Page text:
THROUGH 30  |  AFTER 30    |
NAME              PA    WAR   |  PA    WAR   | RATIO▾ 
=====================================================
Marquis Grissom   4876  27.3  |  4083   2.1  | 13.0
Vada Pinson       7394  48.3  |  3008   5.8  |  8.3
Royce Clayton     4817  17.4  |  3347   2.2  |  7.9
Willie Horton     4588  23.0  |  3464   3.4  |  6.8
Ken Griffey       7319  76.1  |  4161  12.2  |  6.2
Dave Parker       4411  33.9  |  5773   6.0  |  5.7
Bobby Bonilla     4844  25.3  |  3413   4.8  |  5.3
Jim Bottomley     5249  29.4  |  3105   5.9  |  5.0
Ernie Banks       5205  54.8  |  5189  12.7  |  4.3
Bill Buckner      5251  11.9  |  4786   2.9  |  4.1
Jim Rice          5820  37.5  |  3238   9.9  |  3.8
Willie Wilson     5253  36.3  |  3064   9.6  |  3.8
Steve Garvey      5202  29.6  |  4264   8.1  |  3.7
George Hendrick   4795  22.5  |  3039   6.4  |  3.5
Garrett Anderson  5098  19.8  |  4079   5.8  |  3.4
Vladimir Guerrero 5494  45.8  |  3565  13.5  |  3.4
Goose Goslin      6282  50.7  |  3547  15.4  |  3.3
Rusty Staub       6961  34.9  |  4268  10.9  |  3.2
Terry Pendleton   4388  21.1  |  3249   7.0  |  3.0
Buddy Bell        6372  49.6  |  3637  16.5  |  3.0

Griffey represents a nice match for Banks in some ways. In their twenties, Banks and Griffey were very similar on a per-game basis. In their thirties they were equally below average on a per-game rate, though Junior played a little further above replacement than Banks. After them, and with the exception of Bell, Goose, and Vlad, it’s Hall of the Very Good players and sabrmetric punching bags. Through this lens, Banks is a “high” achiever, but doesn’t quite appear to be the anomaly he did in the previous list. Also, Vada Pinson: wow.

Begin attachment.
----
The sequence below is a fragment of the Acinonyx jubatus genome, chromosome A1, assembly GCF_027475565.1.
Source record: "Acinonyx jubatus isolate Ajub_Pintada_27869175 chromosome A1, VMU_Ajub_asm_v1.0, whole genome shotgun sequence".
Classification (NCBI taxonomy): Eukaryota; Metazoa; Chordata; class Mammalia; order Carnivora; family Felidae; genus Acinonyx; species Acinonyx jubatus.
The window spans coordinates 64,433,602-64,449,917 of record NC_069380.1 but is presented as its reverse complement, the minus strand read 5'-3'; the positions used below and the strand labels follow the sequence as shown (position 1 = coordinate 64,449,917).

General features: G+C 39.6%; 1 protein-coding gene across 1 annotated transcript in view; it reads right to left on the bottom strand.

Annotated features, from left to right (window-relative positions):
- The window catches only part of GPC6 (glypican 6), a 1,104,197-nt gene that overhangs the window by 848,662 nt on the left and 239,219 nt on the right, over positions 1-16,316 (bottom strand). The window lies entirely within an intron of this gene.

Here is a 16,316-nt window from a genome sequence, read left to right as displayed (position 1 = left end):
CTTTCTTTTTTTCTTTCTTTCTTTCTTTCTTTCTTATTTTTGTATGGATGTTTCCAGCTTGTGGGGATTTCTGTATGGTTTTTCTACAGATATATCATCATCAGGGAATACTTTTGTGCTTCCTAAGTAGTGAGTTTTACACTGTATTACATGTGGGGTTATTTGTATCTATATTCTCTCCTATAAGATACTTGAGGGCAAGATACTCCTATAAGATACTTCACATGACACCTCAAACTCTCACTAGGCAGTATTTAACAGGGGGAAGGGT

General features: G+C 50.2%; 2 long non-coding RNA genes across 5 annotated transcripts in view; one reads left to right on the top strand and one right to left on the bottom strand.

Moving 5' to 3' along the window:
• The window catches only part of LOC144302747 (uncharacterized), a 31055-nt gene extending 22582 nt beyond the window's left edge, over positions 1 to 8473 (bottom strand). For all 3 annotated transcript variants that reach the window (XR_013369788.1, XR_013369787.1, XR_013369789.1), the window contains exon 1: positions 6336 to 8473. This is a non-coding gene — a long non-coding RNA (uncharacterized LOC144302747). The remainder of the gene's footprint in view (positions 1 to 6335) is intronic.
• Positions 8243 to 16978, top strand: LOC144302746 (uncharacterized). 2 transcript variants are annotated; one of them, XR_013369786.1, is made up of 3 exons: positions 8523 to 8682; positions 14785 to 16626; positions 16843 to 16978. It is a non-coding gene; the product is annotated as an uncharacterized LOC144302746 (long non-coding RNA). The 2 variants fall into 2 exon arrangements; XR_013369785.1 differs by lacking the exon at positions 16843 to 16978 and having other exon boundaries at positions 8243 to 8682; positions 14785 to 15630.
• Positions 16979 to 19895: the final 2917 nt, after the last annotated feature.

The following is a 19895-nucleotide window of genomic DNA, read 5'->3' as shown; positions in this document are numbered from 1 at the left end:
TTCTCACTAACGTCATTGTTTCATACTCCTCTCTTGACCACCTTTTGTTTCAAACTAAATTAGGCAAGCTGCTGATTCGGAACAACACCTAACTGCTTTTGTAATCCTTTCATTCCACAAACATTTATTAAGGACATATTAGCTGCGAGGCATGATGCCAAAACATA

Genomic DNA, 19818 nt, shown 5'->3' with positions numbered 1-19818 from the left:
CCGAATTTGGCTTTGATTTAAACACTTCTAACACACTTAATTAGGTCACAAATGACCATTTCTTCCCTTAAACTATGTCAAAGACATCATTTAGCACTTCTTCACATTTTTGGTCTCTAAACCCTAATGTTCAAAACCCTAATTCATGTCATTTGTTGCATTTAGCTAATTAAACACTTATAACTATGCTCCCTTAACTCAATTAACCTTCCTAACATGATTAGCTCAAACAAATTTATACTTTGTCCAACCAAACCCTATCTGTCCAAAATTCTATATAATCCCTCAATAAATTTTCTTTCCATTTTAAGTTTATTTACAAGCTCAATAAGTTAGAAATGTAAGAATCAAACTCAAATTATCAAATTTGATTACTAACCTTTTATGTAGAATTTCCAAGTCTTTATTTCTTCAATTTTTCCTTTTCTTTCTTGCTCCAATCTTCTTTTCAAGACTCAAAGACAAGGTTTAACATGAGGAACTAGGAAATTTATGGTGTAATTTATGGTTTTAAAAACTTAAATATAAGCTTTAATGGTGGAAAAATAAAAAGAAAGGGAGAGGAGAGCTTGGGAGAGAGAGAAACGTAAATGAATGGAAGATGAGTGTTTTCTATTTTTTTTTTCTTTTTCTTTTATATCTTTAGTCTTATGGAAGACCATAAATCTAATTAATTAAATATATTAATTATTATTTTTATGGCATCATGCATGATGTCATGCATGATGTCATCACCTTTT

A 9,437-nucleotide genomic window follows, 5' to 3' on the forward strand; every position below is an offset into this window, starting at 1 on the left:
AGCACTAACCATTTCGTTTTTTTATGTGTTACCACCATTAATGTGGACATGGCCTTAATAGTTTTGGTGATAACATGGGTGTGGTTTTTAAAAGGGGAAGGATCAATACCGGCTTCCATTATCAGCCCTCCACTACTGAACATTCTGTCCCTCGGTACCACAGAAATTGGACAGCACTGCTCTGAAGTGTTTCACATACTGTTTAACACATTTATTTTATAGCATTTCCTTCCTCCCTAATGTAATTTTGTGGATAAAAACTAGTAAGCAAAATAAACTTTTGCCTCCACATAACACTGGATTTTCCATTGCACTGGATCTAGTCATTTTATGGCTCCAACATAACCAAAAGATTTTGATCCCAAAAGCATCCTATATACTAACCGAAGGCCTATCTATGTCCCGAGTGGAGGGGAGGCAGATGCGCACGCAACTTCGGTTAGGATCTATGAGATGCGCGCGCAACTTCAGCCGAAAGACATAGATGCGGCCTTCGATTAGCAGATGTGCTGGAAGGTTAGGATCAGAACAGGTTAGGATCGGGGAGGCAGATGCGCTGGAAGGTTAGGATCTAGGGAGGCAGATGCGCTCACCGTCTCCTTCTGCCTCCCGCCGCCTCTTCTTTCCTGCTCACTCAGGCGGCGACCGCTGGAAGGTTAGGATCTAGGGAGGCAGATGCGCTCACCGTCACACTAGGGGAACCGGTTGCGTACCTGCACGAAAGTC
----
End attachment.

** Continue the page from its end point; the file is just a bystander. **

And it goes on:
What about a qualitative or narrative-focused point of view? Banks

  • was a franchise player at a key defensive position
  • switched positions due to injury right in the meat of his career
  • hung on a long time despite vastly diminished skills
  • retired as an all-time great.

Not too many of those around. Robin Yount might qualify, though he only lasted until age 37 and was much better in his thirties than Banks. Likewise Rod Carew. Andre Dawson? Well, he wasn’t as good a player as Mr. Cub in his twenties, and his position switch wasn’t nearly as dramatic, merely moving to right field from center. Dipping a little earlier into history, there’s Tommy Leach. His move from third base to centerfield is truly unique among long-time players, but Leach, like Dawson, wasn’t the same caliber of player as Banks at their respective peaks.

When you take it all together, Banks’ career has to be one of the most singular in the game’s history. Even if it is a riches to rags story. RIP, Mr. Cub, and if there’s an afterlife, let’s hope you enjoy its friendly confines.

—Eric

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Discussion

One thought on “The Unique Mr. Cub

  1. And hopefully he’s playing 2 in that afterlife.
    Nice bit of research. I’ve always been a big Vada Pinson fan. I knew he dropped off quickly, but didn’t realize it was that sharp a drop.
    v

    Posted by verdun2 | February 6, 2015, 9:31 am